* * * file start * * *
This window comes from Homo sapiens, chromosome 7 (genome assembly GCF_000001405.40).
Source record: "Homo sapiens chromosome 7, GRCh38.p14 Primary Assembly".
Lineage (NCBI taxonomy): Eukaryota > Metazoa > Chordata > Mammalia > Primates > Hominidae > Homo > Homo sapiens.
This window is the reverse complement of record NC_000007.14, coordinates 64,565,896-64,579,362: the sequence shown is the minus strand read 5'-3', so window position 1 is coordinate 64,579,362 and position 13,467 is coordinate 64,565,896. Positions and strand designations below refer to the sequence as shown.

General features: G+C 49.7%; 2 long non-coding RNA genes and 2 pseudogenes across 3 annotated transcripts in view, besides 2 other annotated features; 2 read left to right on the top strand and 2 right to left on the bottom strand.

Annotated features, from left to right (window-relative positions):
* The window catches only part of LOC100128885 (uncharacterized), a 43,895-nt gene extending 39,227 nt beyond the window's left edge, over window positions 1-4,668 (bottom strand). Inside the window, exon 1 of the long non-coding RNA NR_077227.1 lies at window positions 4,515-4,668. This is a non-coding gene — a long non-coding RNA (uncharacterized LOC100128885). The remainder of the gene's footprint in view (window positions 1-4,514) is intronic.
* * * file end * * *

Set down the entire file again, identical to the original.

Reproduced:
This window comes from Homo sapiens, chromosome 7 (genome assembly GCF_000001405.40).
Source record: "Homo sapiens chromosome 7, GRCh38.p14 Primary Assembly".
Lineage (NCBI taxonomy): Eukaryota > Metazoa > Chordata > Mammalia > Primates > Hominidae > Homo > Homo sapiens.
This window is the reverse complement of record NC_000007.14, coordinates 64,565,896-64,579,362: the sequence shown is the minus strand read 5'-3', so window position 1 is coordinate 64,579,362 and position 13,467 is coordinate 64,565,896. Positions and strand designations below refer to the sequence as shown.

General features: G+C 49.7%; 2 long non-coding RNA genes and 2 pseudogenes across 3 annotated transcripts in view, besides 2 other annotated features; 2 read left to right on the top strand and 2 right to left on the bottom strand.

Annotated features, from left to right (window-relative positions):
* The window catches only part of LOC100128885 (uncharacterized), a 43,895-nt gene extending 39,227 nt beyond the window's left edge, over window positions 1-4,668 (bottom strand). Inside the window, exon 1 of the long non-coding RNA NR_077227.1 lies at window positions 4,515-4,668. This is a non-coding gene — a long non-coding RNA (uncharacterized LOC100128885). The remainder of the gene's footprint in view (window positions 1-4,514) is intronic.